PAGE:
“We are an outdoorsy kind of family and loved climbing, hiking and building dens. My daughter said she wanted to be an explorer, just like Dora, and a relative said, oh that's not for girls. Thankfully she responded there are no such thing as girls and boys jobs!!! I have never seen my Aunt be so quiet with shock".
All you are good for
“When I was asked whether I was planning to give up my education if I found a serious boyfriend ... Yes, that really happened”
Left brain, Right brain
"I work in engineering and have often been the only woman in the room. I can't tell you how many times I have heard that I must be more left brained or that I think like a man. My brain isn't different, I just never had the stereotypes put on me when I was a kid. My Mum is a scientist and my Dad was an English Professor.
Be a lady (or gentleman)
“I was told to cross my legs; it's not lady like to spread my legs. I was wearing trouser and actually who cares?”
“When asked to look for something and not finding it, I’m asked did you look properly, or did you man look?"
“I drink pints. I am a woman. I have heard every jibe imaginable."
“I I still catch myself interrupting or correcting a factually incorrect statement made in a meeting by saying, "I am sorry but"..." It was only when a male colleague said that I should never apologise that I realised I had been gender conditioned and I am trying to retrain myself"
“I struggle to find hoodies in the colours my eldest daughter wants, so end up buying her 'boys' most of the time because she doesn't want pink, sequins and frilly clothes - she wants yellow, blue, comfy and usable. Her first mountain bike was a pain to find because every 'girls' bike was heavy as the Queen Mary and had a basket on the front and tassels... I could go on.”
“School uniform drives me mad. My girls school dictates that they must wear tights all year round - to protect their modesty and boys must wear trousers - no shorts... seriously?”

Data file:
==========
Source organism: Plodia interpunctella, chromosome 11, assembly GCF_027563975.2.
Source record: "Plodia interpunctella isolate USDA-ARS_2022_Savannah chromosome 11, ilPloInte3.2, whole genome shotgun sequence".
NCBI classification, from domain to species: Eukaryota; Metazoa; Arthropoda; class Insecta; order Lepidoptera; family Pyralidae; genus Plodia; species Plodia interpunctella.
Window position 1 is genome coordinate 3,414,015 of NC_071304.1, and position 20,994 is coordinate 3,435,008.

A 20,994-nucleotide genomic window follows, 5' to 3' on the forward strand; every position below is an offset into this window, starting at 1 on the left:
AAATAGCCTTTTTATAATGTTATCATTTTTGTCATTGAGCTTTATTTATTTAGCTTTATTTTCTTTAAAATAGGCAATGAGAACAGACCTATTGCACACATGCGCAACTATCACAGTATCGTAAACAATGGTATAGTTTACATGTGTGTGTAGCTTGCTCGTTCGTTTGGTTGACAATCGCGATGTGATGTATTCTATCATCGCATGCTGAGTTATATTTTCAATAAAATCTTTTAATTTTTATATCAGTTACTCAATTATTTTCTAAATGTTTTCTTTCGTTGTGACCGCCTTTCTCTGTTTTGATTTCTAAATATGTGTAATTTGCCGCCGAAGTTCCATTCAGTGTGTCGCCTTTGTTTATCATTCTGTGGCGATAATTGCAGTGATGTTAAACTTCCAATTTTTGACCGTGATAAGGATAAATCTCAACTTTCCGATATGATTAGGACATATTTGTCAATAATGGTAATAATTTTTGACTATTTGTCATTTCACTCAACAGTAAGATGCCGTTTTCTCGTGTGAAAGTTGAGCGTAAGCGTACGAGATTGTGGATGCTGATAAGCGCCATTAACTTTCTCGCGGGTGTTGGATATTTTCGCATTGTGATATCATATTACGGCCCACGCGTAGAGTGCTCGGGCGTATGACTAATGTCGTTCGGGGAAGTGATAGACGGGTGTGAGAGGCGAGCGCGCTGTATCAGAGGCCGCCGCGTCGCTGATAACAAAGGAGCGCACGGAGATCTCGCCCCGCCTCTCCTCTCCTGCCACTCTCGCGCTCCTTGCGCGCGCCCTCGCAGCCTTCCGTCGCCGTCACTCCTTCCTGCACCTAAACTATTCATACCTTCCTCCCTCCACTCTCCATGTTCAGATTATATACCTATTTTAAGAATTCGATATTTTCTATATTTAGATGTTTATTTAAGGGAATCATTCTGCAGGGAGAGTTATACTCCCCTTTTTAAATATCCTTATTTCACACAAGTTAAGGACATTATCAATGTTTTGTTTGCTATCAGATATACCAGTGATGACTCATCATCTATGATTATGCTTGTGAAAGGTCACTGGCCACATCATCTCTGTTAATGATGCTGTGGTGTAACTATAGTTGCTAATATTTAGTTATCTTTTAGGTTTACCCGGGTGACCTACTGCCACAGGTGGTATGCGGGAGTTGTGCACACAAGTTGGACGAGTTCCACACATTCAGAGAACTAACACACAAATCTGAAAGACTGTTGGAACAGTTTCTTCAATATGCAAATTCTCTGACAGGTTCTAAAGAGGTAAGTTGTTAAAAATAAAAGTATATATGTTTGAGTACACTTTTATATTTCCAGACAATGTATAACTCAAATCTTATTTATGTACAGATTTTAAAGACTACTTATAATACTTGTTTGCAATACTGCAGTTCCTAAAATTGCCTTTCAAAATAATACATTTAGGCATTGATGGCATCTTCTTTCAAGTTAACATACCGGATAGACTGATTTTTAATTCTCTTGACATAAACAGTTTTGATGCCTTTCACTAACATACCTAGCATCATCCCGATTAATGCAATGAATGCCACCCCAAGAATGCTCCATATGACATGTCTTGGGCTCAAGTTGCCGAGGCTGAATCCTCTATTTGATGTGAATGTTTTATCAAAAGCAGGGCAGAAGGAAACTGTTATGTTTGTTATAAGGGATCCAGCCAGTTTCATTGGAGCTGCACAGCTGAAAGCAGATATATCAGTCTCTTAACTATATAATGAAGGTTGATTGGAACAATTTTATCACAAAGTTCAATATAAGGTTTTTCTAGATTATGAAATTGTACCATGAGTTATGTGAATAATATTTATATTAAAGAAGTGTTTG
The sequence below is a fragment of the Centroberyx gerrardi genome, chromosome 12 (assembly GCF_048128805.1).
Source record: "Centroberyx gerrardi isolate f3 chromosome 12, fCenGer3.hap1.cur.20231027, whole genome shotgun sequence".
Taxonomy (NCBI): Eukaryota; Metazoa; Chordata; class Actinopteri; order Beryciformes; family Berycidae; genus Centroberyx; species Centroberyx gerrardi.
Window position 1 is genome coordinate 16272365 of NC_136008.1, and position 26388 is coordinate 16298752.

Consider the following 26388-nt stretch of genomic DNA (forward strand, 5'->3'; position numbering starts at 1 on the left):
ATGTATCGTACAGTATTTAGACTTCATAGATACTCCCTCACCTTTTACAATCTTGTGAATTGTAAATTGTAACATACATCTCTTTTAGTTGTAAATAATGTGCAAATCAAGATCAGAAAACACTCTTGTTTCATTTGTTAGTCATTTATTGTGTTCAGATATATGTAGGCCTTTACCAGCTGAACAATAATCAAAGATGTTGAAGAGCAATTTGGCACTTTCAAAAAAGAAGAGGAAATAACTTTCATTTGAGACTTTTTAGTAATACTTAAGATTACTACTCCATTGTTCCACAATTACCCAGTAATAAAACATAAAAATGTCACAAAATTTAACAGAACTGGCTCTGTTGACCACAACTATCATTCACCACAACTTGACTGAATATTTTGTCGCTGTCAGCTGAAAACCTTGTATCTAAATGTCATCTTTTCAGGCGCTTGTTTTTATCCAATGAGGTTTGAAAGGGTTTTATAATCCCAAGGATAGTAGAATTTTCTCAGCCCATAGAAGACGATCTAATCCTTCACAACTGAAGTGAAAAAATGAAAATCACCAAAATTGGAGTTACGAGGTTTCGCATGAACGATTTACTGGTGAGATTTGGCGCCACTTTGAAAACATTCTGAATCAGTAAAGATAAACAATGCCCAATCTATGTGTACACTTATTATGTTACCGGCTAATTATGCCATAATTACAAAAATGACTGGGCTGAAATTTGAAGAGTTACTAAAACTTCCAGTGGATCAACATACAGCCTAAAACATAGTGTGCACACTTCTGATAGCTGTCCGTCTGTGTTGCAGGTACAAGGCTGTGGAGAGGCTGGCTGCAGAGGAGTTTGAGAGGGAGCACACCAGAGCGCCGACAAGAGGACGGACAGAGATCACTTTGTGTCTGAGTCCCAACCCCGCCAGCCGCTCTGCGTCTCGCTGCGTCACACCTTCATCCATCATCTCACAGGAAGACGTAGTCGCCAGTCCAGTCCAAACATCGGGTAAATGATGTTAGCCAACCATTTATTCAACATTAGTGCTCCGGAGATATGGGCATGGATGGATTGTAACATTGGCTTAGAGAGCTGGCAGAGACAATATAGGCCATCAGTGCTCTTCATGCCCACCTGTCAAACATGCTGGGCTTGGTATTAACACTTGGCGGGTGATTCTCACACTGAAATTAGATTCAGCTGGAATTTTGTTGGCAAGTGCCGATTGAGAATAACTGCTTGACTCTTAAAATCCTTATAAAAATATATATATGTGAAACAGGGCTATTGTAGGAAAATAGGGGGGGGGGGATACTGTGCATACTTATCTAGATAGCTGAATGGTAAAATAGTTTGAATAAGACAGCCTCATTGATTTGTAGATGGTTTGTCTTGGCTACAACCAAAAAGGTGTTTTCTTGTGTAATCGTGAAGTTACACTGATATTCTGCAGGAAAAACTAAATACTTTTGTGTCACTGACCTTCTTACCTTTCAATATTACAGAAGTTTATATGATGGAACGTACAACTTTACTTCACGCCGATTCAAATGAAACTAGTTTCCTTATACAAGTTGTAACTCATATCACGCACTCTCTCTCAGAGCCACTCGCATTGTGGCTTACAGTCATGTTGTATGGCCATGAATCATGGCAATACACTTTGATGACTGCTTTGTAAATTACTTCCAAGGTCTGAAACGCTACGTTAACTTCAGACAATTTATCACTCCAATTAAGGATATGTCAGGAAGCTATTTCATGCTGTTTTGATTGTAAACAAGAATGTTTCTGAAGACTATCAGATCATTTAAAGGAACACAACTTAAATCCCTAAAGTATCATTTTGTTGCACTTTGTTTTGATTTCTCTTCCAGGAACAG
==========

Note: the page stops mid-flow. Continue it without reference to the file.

“Even a prime minister doesn't get away without sexist judgement. I remember Theresa May would often often be praised/criticised for what she was wearing - never happened to the male PM's”
Throw like a girl
"I work in a primary school and so I hear it all in the playground. Boys are generally the worst - "Cry baby, gay, sissy, throw like a girl". Parents still tell me their daughters are tom boys or girly girls. They hear these words and it sticks."
“From a parent point of view, it always gets me when my son hears from other kids that the crafts he likes are for girls! Fortunately, it doesn’t bother him and still does it and is allowed be as creative as be wants at home – but I worry how long this will last."
The world of work
“One of my stronger (female), clearer colleagues speaking in a meeting. People were half engaged.
I reiterate her key points and give her full credit and state that this underpins one of my less urgent initiative... and people start thanking me and asking me what next.
What on earth?”
“I was told to get out of business and back into the kitchen - I shit you not!"
“One client was cracking on to me so much, I didn’t even want to send him an invoice to remind him I was still alive and further “encourage” his behaviour.
I got a Male supplier to send it on my behalf so that I didn’t have to have contact. I stopped working with him.
It comes to something when you can’t even charge for your work because of sexual harassment!!!!"